A strategy can fail without the will to drive it
Can a well-constructed and resourced strategy succeed without the will of those driving it?
A good strategy, communicated, will keep things moving, but often it is an individual or group’s will, particularly ‘the sheer force of will’ that delivers the most change.
Work, determination, sacrifice can be what it takes – often hard fought and incrementally won. The change is noticed, evident, measurable and can be there for all to see. The change might be experienced by society, or by your peers, or your industry.
Strategies are rarely intended to change the world (or an organisation, or a company, or a city) very quickly. Long term change via strategy requires a long-term vision, and desire.
The successful staging of – say, the Commonwealth Games – required the integrated delivery of a number of strategies. But the gold medal, come-from-behind, glorious moment of the individual competitor whose ‘sheer force of will’ gets them across the line first – is what can move people and subtly change lives.
Steven Bradbury won the gold medal in the Men’s 1000m Short Track Speed Skating at the 2002 Winter Olympics. He was the last man standing and coasted across the line first. ‘Bradbury is a strategy’, I often say – getting there, being there, and being the last one standing to see it through.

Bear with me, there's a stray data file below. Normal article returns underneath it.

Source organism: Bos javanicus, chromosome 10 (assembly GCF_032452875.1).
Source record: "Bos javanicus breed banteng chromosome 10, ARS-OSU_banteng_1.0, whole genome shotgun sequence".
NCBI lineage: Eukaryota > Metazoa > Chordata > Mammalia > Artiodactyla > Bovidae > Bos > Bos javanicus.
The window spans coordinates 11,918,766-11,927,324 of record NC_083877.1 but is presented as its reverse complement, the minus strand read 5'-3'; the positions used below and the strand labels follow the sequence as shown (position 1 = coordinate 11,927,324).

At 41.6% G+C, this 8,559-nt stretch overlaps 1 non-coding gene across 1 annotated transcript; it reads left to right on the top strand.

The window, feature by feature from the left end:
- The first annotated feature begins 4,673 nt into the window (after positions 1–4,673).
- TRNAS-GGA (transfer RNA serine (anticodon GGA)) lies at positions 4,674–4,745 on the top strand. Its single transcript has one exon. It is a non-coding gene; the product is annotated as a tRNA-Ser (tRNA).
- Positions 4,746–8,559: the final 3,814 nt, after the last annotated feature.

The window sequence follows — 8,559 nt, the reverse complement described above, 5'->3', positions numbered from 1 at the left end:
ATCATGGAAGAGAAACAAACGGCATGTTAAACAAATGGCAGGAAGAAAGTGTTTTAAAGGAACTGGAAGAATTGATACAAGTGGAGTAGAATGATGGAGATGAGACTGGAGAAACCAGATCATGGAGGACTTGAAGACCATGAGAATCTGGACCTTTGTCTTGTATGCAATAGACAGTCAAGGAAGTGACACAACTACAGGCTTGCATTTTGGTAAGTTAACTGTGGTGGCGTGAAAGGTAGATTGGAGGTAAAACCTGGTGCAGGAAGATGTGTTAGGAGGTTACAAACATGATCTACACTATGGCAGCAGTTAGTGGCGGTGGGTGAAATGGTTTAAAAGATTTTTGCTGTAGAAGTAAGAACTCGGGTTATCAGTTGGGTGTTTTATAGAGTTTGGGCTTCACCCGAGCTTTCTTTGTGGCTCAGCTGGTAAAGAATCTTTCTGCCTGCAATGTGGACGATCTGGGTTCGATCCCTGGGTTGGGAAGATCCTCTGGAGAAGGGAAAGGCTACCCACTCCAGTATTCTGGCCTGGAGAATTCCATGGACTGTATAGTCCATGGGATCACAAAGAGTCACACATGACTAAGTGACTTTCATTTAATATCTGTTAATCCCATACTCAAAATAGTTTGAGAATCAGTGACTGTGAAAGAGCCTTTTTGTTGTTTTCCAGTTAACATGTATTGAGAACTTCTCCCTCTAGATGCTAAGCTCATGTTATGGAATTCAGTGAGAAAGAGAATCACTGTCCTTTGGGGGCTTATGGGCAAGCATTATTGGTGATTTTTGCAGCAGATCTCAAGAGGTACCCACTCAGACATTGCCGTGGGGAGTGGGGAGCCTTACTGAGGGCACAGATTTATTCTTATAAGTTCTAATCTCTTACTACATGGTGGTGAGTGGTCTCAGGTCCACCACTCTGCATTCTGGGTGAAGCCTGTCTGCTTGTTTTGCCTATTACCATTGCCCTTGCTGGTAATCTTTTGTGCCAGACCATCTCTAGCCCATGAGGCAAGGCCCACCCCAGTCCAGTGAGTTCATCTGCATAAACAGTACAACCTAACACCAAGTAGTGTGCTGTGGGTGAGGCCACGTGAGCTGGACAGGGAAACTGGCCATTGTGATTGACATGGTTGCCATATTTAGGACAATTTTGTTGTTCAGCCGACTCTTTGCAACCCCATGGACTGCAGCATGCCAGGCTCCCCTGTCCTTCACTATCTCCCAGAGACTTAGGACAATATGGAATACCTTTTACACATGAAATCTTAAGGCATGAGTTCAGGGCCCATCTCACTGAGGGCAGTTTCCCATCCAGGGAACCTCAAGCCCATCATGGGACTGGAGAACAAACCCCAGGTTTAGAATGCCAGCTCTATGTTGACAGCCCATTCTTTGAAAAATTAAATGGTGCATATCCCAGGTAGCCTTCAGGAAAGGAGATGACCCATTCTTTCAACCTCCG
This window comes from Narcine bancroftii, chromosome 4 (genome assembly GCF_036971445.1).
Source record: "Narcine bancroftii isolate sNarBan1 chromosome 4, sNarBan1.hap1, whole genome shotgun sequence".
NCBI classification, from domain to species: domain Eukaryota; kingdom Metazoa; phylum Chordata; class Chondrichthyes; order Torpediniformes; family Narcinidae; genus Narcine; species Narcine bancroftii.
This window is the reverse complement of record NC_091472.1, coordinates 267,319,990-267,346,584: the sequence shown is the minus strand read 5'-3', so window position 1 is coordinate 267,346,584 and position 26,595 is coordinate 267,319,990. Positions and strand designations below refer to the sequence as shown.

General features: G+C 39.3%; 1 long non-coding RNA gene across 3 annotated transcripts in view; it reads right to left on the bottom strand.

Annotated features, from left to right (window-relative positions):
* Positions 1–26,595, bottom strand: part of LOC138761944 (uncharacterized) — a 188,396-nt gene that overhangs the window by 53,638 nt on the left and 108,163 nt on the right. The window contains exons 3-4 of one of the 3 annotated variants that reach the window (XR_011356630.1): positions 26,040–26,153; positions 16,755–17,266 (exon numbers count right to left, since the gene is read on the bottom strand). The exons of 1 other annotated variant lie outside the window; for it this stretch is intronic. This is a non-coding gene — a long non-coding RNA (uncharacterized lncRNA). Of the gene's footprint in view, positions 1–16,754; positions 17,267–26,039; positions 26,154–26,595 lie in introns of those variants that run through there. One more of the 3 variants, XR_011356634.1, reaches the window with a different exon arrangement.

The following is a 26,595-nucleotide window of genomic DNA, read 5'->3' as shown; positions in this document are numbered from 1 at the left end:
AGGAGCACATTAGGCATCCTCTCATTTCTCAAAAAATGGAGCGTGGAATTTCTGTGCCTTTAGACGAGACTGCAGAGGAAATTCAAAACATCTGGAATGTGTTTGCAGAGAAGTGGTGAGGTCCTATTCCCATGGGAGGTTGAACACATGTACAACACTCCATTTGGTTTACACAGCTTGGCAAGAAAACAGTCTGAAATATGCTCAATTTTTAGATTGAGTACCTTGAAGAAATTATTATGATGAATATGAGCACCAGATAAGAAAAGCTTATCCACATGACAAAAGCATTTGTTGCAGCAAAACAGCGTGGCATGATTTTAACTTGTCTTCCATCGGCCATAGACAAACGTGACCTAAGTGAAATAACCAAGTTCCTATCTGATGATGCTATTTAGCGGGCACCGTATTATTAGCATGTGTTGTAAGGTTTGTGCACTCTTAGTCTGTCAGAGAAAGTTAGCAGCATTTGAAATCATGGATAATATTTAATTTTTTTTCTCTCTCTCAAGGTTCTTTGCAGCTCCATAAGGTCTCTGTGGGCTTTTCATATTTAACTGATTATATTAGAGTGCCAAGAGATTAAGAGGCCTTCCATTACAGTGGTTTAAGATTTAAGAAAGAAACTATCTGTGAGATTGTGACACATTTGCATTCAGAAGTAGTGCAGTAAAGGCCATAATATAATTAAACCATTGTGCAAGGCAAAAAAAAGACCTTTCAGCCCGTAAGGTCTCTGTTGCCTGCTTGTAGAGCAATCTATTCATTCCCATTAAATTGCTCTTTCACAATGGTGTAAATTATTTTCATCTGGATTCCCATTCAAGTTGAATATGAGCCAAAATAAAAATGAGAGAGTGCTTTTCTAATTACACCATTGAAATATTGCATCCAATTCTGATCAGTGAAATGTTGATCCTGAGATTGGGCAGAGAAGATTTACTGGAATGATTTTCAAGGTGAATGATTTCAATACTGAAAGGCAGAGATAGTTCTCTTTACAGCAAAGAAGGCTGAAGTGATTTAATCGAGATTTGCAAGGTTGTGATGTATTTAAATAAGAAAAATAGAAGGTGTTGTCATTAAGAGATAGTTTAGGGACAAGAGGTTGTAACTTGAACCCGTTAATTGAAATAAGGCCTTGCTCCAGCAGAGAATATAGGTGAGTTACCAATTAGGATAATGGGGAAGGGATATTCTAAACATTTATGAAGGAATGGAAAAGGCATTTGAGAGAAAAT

A strategy created by people needs to be communicated to many others. An individual with a dream needs to engage with the right people (their stakeholders) to realise that dream.
We need others engaged and in agreement to get anywhere.
By working with professionals who are experts in the art of communication, engagement and training, you will be able to:
- Capture the essence of both a personal dream or goal, and a collective vision
- Understand what you’re trying to achieve and develop clear objectives
- Prioritise and action what needs to be done, by who, how, and by when
- Know what to do next, and how to monitor progress
- Communicate to those who’ve been on the journey with you